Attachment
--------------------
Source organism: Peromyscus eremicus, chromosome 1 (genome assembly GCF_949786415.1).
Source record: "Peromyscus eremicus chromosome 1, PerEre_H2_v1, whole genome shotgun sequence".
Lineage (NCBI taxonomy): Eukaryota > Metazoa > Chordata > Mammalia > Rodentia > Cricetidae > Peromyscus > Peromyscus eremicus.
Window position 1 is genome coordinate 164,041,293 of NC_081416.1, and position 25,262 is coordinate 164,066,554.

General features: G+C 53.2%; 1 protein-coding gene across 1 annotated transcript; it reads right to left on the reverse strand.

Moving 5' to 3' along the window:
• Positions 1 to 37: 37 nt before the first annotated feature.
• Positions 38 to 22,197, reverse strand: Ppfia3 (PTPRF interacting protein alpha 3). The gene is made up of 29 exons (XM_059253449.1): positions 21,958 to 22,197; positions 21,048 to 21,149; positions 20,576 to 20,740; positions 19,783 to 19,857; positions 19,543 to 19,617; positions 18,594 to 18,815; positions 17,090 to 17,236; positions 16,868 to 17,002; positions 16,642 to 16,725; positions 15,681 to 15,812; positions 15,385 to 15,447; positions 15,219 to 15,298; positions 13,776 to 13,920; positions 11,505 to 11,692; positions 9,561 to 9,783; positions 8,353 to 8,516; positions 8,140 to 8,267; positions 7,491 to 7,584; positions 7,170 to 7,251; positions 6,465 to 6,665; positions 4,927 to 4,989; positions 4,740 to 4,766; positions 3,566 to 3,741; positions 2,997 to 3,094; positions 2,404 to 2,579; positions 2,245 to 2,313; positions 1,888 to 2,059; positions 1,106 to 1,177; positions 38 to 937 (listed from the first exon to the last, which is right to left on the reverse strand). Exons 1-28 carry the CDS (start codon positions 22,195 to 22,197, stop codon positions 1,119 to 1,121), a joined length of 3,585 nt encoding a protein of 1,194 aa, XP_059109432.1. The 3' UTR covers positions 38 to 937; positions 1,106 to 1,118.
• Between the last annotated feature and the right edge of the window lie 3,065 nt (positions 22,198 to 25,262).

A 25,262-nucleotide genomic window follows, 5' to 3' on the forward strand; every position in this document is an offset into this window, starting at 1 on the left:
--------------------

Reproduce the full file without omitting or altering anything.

Source organism: Peromyscus eremicus, chromosome 1 (genome assembly GCF_949786415.1).
Source record: "Peromyscus eremicus chromosome 1, PerEre_H2_v1, whole genome shotgun sequence".
Lineage (NCBI taxonomy): Eukaryota > Metazoa > Chordata > Mammalia > Rodentia > Cricetidae > Peromyscus > Peromyscus eremicus.
Window position 1 is genome coordinate 164,041,293 of NC_081416.1, and position 25,262 is coordinate 164,066,554.

General features: G+C 53.2%; 1 protein-coding gene across 1 annotated transcript; it reads right to left on the reverse strand.

Moving 5' to 3' along the window:
• Positions 1 to 37: 37 nt before the first annotated feature.
• Positions 38 to 22,197, reverse strand: Ppfia3 (PTPRF interacting protein alpha 3). The gene is made up of 29 exons (XM_059253449.1): positions 21,958 to 22,197; positions 21,048 to 21,149; positions 20,576 to 20,740; positions 19,783 to 19,857; positions 19,543 to 19,617; positions 18,594 to 18,815; positions 17,090 to 17,236; positions 16,868 to 17,002; positions 16,642 to 16,725; positions 15,681 to 15,812; positions 15,385 to 15,447; positions 15,219 to 15,298; positions 13,776 to 13,920; positions 11,505 to 11,692; positions 9,561 to 9,783; positions 8,353 to 8,516; positions 8,140 to 8,267; positions 7,491 to 7,584; positions 7,170 to 7,251; positions 6,465 to 6,665; positions 4,927 to 4,989; positions 4,740 to 4,766; positions 3,566 to 3,741; positions 2,997 to 3,094; positions 2,404 to 2,579; positions 2,245 to 2,313; positions 1,888 to 2,059; positions 1,106 to 1,177; positions 38 to 937 (listed from the first exon to the last, which is right to left on the reverse strand). Exons 1-28 carry the CDS (start codon positions 22,195 to 22,197, stop codon positions 1,119 to 1,121), a joined length of 3,585 nt encoding a protein of 1,194 aa, XP_059109432.1. The 3' UTR covers positions 38 to 937; positions 1,106 to 1,118.
• Between the last annotated feature and the right edge of the window lie 3,065 nt (positions 22,198 to 25,262).

A 25,262-nucleotide genomic window follows, 5' to 3' on the forward strand; every position in this document is an offset into this window, starting at 1 on the left: